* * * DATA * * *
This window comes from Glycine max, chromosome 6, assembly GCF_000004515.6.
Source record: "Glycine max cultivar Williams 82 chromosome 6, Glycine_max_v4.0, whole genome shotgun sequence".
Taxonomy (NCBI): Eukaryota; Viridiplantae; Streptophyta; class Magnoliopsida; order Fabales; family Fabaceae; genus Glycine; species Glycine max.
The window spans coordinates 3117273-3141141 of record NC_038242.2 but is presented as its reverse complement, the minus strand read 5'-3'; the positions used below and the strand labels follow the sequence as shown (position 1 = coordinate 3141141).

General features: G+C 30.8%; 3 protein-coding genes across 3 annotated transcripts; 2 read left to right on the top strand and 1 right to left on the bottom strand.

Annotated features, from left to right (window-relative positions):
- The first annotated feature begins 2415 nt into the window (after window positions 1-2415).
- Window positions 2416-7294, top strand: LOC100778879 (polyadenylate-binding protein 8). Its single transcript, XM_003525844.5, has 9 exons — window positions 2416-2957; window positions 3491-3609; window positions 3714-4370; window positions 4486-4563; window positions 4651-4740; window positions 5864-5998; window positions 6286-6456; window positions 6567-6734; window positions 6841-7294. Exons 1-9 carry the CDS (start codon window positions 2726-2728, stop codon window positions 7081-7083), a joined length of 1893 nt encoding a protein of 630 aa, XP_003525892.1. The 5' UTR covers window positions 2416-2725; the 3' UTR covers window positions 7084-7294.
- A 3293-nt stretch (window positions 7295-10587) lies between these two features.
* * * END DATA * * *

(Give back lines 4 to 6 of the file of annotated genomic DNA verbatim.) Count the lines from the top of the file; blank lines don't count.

The window spans coordinates 3117273-3141141 of record NC_038242.2 but is presented as its reverse complement, the minus strand read 5'-3'; the positions used below and the strand labels follow the sequence as shown (position 1 = coordinate 3141141).

General features: G+C 30.8%; 3 protein-coding genes across 3 annotated transcripts; 2 read left to right on the top strand and 1 right to left on the bottom strand.

Annotated features, from left to right (window-relative positions):